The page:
Now lets take a look at demographics. Many demographic trends are quite easy to determine. This is due to the predictability of many demographic relationships. For example, if the birth rate increases during certain years (as indeed happened during the baby boom years), we can determine that there will be an increase in the demand for baby food and diapers in the very near future. (Wikipedia) Regional demograpics trends differ very little. Studies have shown that demographics, no matter what kind can be determined or estimated based on simple cause and effect strategies. Peter F. Drucker, author of article, “The Future That Has Already Happened,” suggest that “…it is pointless to try to predict the future, let alone attempt to look ahead 75 years. But in fact, it is possible to identify major events that have already happened, irrevocably, and that will have predictable effects in the next decade or two.” Research has suggested that the dominant factor for business in the next two decades – absent war,  pestilence, or collision with a comet – is not going to be economies or technology. It will be demographics. The key factors not being overpopulation of the world, but in fact the increasing underpopulation of the developed contries – Japan and the nations of Europe and North America. (Drucker) Statistics from the United States Census Bureau, support this rationalization by stating that in theUnited Statesalone, the number of birth, 2.4 or so per woman, is barely enough to maintain the current population now. Without the maintenance of the population, in my opinion, how are we to evolve? How will we be able to support a dominant world-economic power without the strength of a viable population base?

Demographics obviously plays an important role in the effect on global commerce, the real question is how? The trend of demographics show one of two options, the rise or global commerce or the fall of global commerce. Quite frankly, with current trends now, and technological advancements, global commerce will only get simpler, faster and more independent; but where does that leave the demographics view point. Well, with so many  modern advancements in technology, will people, figuratively speaking, be outsorced by robots? I don’t think so. “Knowledge is different from all other kinds of resources. It constantly makes itself obsolete, with the result that today’s advanced knowledge is tomorrow’s ignorance” (Drucker) All he seems to be suggesting is that demographics and global commerce go hand in hand. Even though advancements in innovations, ideas, social climate, technology, and so forth are inevitible, they all have to constantly evolve together to maintain the global commerce.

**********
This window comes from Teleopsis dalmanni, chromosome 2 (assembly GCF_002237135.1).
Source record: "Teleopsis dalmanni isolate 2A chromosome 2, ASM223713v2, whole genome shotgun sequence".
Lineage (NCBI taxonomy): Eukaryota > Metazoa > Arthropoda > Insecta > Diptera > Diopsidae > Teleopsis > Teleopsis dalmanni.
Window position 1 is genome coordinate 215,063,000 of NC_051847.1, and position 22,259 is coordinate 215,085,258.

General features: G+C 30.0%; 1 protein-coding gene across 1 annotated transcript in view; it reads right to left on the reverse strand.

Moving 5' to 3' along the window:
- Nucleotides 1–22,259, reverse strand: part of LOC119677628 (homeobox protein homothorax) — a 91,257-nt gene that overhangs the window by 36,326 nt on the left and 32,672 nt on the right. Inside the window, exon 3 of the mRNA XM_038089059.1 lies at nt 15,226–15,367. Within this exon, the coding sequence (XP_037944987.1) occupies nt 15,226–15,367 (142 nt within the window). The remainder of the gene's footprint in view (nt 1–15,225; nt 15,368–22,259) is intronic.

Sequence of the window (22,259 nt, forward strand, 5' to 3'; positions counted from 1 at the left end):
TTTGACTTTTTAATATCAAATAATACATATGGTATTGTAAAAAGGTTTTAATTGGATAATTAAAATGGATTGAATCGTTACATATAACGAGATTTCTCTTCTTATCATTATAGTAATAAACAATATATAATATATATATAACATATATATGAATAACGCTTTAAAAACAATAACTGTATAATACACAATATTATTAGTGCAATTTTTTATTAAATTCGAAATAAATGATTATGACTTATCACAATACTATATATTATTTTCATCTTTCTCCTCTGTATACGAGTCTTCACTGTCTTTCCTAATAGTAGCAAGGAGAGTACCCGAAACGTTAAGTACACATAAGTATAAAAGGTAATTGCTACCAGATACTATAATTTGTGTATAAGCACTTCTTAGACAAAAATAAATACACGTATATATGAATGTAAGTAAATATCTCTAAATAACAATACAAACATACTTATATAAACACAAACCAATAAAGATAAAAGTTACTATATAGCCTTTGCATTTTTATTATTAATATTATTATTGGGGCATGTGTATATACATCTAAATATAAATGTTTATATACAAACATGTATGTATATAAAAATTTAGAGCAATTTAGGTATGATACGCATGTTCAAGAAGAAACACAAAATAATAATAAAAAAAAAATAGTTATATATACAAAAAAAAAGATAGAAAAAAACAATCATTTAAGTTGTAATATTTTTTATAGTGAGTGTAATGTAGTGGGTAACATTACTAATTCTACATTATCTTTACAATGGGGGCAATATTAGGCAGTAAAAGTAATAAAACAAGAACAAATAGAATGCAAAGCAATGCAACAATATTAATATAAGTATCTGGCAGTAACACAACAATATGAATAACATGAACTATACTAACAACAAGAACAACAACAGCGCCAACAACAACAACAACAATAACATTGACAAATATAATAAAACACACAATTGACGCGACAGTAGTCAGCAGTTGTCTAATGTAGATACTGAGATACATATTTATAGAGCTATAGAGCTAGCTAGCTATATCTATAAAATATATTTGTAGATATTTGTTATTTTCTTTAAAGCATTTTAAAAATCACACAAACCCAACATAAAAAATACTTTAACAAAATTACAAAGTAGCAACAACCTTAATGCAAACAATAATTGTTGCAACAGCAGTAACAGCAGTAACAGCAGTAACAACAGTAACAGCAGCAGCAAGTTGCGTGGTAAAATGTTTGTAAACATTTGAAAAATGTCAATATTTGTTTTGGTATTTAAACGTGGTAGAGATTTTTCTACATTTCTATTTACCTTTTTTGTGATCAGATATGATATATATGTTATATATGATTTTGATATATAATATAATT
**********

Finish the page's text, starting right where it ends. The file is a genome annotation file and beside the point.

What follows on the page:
Commercial patterns are the same. Trends in demographics as well and world commerce will attribute itself to the trends of commercial patterns. Very little difference is seen with regards to the effects on commercial patterns. However, the impacts on global commerce, commercial patterns and demographics all play a significantly important role towards the natural environment. These roles include the overall success and or failure for that matter of the economy and the people that survive in it. Again in relation to the cause and effect strategy. It takes one thing to lead to another and visa versa, if this happened, it was a direct result of that happening.

Either way, it is and always will be believed that Demographics and World Commerce as a whole are key determinating factors to everyday living and the decisions, both business and non-business alike, that people face everyday. Without one the other can not happen. And evolution of these determining factors will only result in increased productivity with relation to World Commerce.

References


Census Bureau. U.S.Statistics. http://www.census.gov/.

Drucker, P. A Future That Has Already Happened: Harvard Business Review. EBSCOhost database.

Fellmann, J., Getis, A., & Getis, J. Human geography: Landscapes of human activities (11th ed.). New York: McGraw-Hill.

Wikipedia. Demographics. http://en.wikipedia.org/wiki/Demographics.